Napalm and Agent Orange- 1965-1969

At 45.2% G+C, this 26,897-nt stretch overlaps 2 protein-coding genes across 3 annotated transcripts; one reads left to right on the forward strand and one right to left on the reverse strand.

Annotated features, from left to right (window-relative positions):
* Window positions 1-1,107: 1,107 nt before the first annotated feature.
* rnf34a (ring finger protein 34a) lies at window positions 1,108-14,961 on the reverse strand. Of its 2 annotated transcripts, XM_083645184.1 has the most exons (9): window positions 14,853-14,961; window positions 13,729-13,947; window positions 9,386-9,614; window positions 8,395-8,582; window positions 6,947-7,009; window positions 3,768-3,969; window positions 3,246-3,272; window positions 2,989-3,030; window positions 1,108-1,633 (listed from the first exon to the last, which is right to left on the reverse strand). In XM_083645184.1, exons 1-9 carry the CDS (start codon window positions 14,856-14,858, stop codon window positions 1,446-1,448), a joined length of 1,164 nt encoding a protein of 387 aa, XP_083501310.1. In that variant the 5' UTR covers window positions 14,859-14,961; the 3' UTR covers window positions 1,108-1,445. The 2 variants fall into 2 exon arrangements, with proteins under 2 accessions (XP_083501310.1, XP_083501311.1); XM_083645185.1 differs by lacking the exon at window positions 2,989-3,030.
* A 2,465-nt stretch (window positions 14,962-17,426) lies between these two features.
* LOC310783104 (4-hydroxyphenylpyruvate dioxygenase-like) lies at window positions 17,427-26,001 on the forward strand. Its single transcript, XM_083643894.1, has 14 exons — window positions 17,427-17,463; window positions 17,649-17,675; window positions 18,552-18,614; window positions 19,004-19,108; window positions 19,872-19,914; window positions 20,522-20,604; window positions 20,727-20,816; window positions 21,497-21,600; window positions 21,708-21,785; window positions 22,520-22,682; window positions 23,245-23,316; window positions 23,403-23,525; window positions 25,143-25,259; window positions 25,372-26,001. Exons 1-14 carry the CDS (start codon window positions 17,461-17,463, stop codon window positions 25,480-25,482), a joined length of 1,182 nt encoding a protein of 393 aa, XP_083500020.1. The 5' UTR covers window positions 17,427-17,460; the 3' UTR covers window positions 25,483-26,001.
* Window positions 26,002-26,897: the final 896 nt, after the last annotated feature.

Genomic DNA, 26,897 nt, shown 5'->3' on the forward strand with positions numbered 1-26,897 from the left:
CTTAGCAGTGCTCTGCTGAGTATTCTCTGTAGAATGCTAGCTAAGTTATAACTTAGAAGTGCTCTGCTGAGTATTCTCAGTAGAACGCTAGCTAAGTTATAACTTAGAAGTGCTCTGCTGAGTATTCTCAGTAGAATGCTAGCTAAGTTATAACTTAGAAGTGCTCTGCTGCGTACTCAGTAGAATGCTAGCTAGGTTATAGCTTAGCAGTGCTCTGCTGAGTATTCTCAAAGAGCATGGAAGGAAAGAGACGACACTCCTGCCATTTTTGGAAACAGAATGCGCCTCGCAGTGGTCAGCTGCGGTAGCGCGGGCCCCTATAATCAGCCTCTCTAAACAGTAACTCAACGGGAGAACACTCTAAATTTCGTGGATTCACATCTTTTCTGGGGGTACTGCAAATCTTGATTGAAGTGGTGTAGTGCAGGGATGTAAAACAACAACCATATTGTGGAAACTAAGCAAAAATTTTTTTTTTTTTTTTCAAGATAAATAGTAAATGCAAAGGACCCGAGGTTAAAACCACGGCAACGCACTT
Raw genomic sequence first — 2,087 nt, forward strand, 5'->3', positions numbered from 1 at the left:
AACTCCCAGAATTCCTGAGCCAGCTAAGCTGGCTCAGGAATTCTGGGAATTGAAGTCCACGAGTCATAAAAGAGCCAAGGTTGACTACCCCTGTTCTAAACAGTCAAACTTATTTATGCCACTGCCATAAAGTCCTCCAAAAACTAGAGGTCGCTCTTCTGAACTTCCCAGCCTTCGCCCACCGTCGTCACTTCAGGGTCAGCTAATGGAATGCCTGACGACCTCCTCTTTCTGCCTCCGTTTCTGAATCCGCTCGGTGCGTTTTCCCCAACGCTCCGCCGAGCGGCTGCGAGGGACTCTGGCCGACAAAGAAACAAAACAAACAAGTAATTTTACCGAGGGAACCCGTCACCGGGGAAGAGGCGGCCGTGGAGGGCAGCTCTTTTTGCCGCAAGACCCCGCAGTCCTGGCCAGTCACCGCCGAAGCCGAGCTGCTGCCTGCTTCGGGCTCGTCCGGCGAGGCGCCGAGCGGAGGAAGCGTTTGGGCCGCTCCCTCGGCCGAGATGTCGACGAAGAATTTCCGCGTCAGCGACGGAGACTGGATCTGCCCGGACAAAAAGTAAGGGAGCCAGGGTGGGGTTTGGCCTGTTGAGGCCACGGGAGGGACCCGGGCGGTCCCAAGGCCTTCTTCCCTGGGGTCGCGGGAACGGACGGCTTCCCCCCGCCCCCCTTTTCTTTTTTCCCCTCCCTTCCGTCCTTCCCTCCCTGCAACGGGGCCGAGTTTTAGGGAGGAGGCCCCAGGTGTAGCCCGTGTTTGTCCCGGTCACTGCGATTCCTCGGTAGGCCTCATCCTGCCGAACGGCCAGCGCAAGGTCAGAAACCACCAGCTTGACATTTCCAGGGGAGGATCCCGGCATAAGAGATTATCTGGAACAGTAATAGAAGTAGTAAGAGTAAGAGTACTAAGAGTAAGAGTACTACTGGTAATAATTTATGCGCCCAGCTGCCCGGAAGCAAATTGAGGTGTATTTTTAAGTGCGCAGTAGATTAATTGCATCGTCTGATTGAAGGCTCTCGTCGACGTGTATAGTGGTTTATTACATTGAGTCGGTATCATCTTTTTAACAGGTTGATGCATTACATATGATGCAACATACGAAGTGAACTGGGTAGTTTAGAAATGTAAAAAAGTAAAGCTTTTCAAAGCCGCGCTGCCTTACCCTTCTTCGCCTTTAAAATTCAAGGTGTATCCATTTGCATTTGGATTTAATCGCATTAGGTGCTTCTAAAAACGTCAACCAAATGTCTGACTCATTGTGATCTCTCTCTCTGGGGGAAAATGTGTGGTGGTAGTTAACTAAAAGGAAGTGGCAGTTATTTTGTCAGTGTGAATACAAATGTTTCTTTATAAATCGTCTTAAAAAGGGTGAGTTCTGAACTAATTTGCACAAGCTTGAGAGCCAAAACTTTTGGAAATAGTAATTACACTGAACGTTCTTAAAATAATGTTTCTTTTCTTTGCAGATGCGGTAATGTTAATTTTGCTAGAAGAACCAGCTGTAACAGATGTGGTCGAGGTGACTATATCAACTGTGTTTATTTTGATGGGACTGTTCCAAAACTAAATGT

Napalm Bombs were a type of extremely flammable weapon developed in 1942 by the United States and were used particularly in the Vietnam War. These bombs caused extreme amounts of damage to Vietnam and disturbing injuries to its victims. Napalm is a powder-like substance, and mixed with gasoline, it becomes sticky. Therefore the burn lasts and adheres to what it touches, making it an effective weapon for removing an enemy’s territory effectively. The victims of the Napalm burn, however, suffer much more immensely than they would any other burn. Once the substance touches the skin, it continues to burn at a constant heat between 900-1300°C. Victims rarely ever get away with first degree burns, because the substance can continue to burn into the inner skin tissue and even into the muscle and bone. These injuries are most commonly fatal, but those who survive take almost a year to fully recover, and all scar tissue are in the form of keloids. Agent Orange was a type of herbicide used in Vietnam between 1962 and 1971. This was used to destroy any surrounding plant life or debris to sabotage an enemy’s cover. It also killed off livestock, which left the Vietnamese starving. Agent Orange had a devastating effect on Vietnam years after the war, and even today. The herbicide had many long-term effects. Many people developed cancer, and there were many cases of birth deformities. Today, there are over thousands of deformed children in Vietnam because of Agent Orange. Most veterans from Vietnam today also have cancer from Agent Orange.